Bank of Japan’s Exchange-Traded Fund Purchases as an Unprecedented Monetary Easing Policy
The Bank of Japan’s purchase of exchange-traded funds under monetary easing policy is unprecedented in scale and duration among major central banks.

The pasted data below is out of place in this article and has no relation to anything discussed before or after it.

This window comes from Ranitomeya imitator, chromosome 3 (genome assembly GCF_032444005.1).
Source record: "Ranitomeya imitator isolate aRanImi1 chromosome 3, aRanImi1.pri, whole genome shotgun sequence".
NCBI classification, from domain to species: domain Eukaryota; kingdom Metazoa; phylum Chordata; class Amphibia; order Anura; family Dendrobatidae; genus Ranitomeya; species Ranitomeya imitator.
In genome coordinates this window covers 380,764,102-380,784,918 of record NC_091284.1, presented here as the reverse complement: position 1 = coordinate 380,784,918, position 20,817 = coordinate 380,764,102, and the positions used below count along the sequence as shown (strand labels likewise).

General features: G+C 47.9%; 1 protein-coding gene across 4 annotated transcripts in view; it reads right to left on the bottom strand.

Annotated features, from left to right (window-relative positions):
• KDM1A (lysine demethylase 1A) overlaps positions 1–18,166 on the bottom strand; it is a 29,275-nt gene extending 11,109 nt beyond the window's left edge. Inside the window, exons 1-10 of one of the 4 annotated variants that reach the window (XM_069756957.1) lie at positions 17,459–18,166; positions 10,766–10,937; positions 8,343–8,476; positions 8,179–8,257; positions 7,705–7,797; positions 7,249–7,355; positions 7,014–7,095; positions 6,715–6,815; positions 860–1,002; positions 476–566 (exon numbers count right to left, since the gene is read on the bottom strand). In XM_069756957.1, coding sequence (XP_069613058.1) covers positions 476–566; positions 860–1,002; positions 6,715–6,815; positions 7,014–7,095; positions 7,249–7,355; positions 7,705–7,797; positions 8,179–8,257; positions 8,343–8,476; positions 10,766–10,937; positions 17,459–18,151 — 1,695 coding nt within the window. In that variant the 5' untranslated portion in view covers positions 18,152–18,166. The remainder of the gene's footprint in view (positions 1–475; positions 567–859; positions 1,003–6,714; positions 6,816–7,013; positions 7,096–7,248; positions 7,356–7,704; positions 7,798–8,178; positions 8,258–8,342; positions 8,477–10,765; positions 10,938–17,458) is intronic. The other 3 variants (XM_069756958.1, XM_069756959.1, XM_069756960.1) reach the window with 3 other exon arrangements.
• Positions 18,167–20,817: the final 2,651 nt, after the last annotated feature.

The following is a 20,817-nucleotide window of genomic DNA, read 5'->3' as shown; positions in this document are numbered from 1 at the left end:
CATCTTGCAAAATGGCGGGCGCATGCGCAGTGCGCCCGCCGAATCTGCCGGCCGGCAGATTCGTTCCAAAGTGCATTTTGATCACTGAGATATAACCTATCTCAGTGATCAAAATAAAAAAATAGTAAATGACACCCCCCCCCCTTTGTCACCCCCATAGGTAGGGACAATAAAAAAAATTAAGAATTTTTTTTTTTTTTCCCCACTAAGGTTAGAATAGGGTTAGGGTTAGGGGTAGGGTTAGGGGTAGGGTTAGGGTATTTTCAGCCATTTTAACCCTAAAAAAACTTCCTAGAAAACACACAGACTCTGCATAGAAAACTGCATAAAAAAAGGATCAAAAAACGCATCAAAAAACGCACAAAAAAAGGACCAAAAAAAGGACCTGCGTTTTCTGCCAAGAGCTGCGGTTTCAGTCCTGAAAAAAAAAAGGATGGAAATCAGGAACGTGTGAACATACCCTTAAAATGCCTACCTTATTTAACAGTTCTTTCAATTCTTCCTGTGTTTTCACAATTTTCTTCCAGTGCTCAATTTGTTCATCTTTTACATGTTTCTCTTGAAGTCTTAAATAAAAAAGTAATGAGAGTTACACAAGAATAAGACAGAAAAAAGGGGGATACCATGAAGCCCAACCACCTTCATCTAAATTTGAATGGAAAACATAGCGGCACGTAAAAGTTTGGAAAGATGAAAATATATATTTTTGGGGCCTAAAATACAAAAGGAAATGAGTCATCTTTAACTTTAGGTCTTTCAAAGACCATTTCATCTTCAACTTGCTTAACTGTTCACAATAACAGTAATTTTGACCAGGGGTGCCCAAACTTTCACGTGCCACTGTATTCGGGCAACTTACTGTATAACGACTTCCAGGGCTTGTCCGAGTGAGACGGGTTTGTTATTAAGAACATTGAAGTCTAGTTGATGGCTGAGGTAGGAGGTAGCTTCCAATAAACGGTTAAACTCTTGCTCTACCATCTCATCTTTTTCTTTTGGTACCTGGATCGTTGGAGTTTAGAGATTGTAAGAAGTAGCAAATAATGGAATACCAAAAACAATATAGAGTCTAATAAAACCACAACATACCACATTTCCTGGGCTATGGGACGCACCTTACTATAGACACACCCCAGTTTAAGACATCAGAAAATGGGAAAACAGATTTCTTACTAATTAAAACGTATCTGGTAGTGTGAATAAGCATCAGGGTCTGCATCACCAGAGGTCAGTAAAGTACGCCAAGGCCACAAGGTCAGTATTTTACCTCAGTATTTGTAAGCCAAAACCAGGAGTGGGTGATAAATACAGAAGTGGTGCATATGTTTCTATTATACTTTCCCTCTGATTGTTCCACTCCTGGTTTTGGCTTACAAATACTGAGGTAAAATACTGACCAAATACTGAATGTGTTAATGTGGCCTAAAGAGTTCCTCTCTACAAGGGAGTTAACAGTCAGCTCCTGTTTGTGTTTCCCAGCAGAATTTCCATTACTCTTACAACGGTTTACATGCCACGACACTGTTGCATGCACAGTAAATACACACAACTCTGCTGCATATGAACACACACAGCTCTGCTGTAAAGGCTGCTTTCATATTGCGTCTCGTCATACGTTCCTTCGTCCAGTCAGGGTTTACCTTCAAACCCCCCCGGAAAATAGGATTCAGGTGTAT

We highlight the exchange-traded funds (ETF) purchased by the Bank of Japan (BOJ) under quantitative and qualitative monetary easing with yield curve control. The policy to indirectly purchase stocks is unprecedented in scale and duration among major central banks. The purpose of this policy is to promote portfolio rebalancing among individuals in addition to achieving the 2% price stability target. While stock prices have more than doubled, individuals have remained largely risk averse and foreign investors have increasingly dominated the stock market. The BOJ has become one of the largest (silent) investors, with growing impacts on stock prices through reducing downside risk and possibly overvaluing some small-cap listed firms. Given that achieving 2% inflation is a distant future prospect, the BOJ may find it necessary to gradually unwind the policy by purchasing ETFs only when the stock market is under severe stress, and thereby reduce the annual pace of ETF purchases from about ¥6 trillion. This view is in line with the BOJ’s adjustments announced in July 2018 on introducing flexibility and changing the composition of ETF purchases. Whether the BOJ will be able to take a clearer, more decisive step remains to be seen.